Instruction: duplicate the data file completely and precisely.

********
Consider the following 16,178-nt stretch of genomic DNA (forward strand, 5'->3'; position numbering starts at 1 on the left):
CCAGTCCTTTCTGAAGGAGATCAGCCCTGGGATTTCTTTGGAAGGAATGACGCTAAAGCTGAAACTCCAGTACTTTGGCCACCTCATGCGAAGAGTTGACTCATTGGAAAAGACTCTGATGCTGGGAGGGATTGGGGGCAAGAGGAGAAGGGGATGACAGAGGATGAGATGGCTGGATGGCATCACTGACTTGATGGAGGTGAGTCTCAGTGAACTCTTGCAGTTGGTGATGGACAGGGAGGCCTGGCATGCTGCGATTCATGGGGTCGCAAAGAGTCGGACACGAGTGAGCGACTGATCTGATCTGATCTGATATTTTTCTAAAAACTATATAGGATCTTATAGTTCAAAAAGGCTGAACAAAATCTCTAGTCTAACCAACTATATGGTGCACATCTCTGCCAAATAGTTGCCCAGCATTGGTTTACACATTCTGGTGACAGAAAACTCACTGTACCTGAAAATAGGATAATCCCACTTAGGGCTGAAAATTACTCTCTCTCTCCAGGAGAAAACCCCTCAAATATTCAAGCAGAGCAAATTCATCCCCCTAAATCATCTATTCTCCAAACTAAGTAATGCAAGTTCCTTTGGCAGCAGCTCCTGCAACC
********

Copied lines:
Consider the following 16,178-nt stretch of genomic DNA (forward strand, 5'->3'; position numbering starts at 1 on the left):
CCAGTCCTTTCTGAAGGAGATCAGCCCTGGGATTTCTTTGGAAGGAATGACGCTAAAGCTGAAACTCCAGTACTTTGGCCACCTCATGCGAAGAGTTGACTCATTGGAAAAGACTCTGATGCTGGGAGGGATTGGGGGCAAGAGGAGAAGGGGATGACAGAGGATGAGATGGCTGGATGGCATCACTGACTTGATGGAGGTGAGTCTCAGTGAACTCTTGCAGTTGGTGATGGACAGGGAGGCCTGGCATGCTGCGATTCATGGGGTCGCAAAGAGTCGGACACGAGTGAGCGACTGATCTGATCTGATCTGATATTTTTCTAAAAACTATATAGGATCTTATAGTTCAAAAAGGCTGAACAAAATCTCTAGTCTAACCAACTATATGGTGCACATCTCTGCCAAATAGTTGCCCAGCATTGGTTTACACATTCTGGTGACAGAAAACTCACTGTACCTGAAAATAGGATAATCCCACTTAGGGCTGAAAATTACTCTCTCTCTCCAGGAGAAAACCCCTCAAATATTCAAGCAGAGCAAATTCATCCCCCTAAATCATCTATTCTCCAAACTAAGTAATGCAAGTTCCTTTGGCAGCAGCTCCTGCAACC